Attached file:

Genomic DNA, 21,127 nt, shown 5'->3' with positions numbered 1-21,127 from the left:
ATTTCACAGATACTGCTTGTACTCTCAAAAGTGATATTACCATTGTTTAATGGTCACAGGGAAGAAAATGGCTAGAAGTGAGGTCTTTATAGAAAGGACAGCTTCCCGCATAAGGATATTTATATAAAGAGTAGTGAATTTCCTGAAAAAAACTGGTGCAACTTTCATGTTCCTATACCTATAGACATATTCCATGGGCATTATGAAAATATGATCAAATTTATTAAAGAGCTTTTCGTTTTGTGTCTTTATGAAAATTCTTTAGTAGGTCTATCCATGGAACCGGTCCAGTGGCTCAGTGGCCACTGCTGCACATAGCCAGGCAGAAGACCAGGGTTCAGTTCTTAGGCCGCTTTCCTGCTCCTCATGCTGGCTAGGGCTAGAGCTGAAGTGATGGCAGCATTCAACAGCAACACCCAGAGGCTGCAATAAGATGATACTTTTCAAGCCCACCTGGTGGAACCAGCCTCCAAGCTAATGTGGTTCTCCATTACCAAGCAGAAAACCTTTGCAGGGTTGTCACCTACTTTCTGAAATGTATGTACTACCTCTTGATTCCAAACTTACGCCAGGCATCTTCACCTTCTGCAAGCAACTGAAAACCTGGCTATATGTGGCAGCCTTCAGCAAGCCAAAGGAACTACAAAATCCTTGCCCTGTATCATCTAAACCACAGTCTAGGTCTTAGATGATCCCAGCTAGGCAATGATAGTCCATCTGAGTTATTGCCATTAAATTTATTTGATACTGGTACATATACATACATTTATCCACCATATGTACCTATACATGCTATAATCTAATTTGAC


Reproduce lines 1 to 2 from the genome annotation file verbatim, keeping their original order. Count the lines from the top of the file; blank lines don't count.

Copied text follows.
Genomic DNA, 21,127 nt, shown 5'->3' with positions numbered 1-21,127 from the left:
ATTTCACAGATACTGCTTGTACTCTCAAAAGTGATATTACCATTGTTTAATGGTCACAGGGAAGAAAATGGCTAGAAGTGAGGTCTTTATAGAAAGGACAGCTTCCCGCATAAGGATATTTATATAAAGAGTAGTGAATTTCCTGAAAAAAACTGGTGCAACTTTCATGTTCCTATACCTATAGACATATTCCATGGGCATTATGAAAATATGATCAAATTTATTAAAGAGCTTTTCGTTTTGTGTCTTTATGAAAATTCTTTAGTAGGTCTATCCATGGAACCGGTCCAGTGGCTCAGTGGCCACTGCTGCACATAGCCAGGCAGAAGACCAGGGTTCAGTTCTTAGGCCGCTTTCCTGCTCCTCATGCTGGCTAGGGCTAGAGCTGAAGTGATGGCAGCATTCAACAGCAACACCCAGAGGCTGCAATAAGATGATACTTTTCAAGCCCACCTGGTGGAACCAGCCTCCAAGCTAATGTGGTTCTCCATTACCAAGCAGAAAACCTTTGCAGGGTTGTCACCTACTTTCTGAAATGTATGTACTACCTCTTGATTCCAAACTTACGCCAGGCATCTTCACCTTCTGCAAGCAACTGAAAACCTGGCTATATGTGGCAGCCTTCAGCAAGCCAAAGGAACTACAAAATCCTTGCCCTGTATCATCTAAACCACAGTCTAGGTCTTAGATGATCCCAGCTAGGCAATGATAGTCCATCTGAGTTATTGCCATTAAATTTATTTGATACTGGTACATATACATACATTTATCCACCATATGTACCTATACATGCTATAATCTAATTTGAC